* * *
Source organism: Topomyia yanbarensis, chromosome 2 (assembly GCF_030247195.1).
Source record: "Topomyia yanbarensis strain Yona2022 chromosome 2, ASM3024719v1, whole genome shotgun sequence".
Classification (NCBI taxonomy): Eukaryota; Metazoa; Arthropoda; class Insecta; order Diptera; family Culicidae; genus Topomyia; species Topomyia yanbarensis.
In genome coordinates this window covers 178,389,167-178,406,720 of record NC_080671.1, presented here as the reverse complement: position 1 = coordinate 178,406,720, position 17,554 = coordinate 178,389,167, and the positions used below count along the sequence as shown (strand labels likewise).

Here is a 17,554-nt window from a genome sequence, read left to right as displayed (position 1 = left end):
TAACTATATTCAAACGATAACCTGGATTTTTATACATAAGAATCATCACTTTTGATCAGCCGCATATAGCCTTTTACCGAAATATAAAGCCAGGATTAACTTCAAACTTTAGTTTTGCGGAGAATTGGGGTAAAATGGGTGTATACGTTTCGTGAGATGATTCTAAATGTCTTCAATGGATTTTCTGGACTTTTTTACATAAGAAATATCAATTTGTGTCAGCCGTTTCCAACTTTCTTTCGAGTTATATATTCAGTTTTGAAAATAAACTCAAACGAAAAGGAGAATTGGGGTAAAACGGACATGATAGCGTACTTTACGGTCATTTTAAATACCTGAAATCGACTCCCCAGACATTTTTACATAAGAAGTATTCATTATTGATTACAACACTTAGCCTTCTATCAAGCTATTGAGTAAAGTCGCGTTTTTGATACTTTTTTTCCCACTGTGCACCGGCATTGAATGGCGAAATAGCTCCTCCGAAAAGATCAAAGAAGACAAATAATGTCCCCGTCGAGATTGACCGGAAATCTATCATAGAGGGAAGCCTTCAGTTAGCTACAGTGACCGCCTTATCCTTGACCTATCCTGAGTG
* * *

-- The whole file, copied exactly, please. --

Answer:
Source organism: Topomyia yanbarensis, chromosome 2 (assembly GCF_030247195.1).
Source record: "Topomyia yanbarensis strain Yona2022 chromosome 2, ASM3024719v1, whole genome shotgun sequence".
Classification (NCBI taxonomy): Eukaryota; Metazoa; Arthropoda; class Insecta; order Diptera; family Culicidae; genus Topomyia; species Topomyia yanbarensis.
In genome coordinates this window covers 178,389,167-178,406,720 of record NC_080671.1, presented here as the reverse complement: position 1 = coordinate 178,406,720, position 17,554 = coordinate 178,389,167, and the positions used below count along the sequence as shown (strand labels likewise).

Here is a 17,554-nt window from a genome sequence, read left to right as displayed (position 1 = left end):
TAACTATATTCAAACGATAACCTGGATTTTTATACATAAGAATCATCACTTTTGATCAGCCGCATATAGCCTTTTACCGAAATATAAAGCCAGGATTAACTTCAAACTTTAGTTTTGCGGAGAATTGGGGTAAAATGGGTGTATACGTTTCGTGAGATGATTCTAAATGTCTTCAATGGATTTTCTGGACTTTTTTACATAAGAAATATCAATTTGTGTCAGCCGTTTCCAACTTTCTTTCGAGTTATATATTCAGTTTTGAAAATAAACTCAAACGAAAAGGAGAATTGGGGTAAAACGGACATGATAGCGTACTTTACGGTCATTTTAAATACCTGAAATCGACTCCCCAGACATTTTTACATAAGAAGTATTCATTATTGATTACAACACTTAGCCTTCTATCAAGCTATTGAGTAAAGTCGCGTTTTTGATACTTTTTTTCCCACTGTGCACCGGCATTGAATGGCGAAATAGCTCCTCCGAAAAGATCAAAGAAGACAAATAATGTCCCCGTCGAGATTGACCGGAAATCTATCATAGAGGGAAGCCTTCAGTTAGCTACAGTGACCGCCTTATCCTTGACCTATCCTGAGTG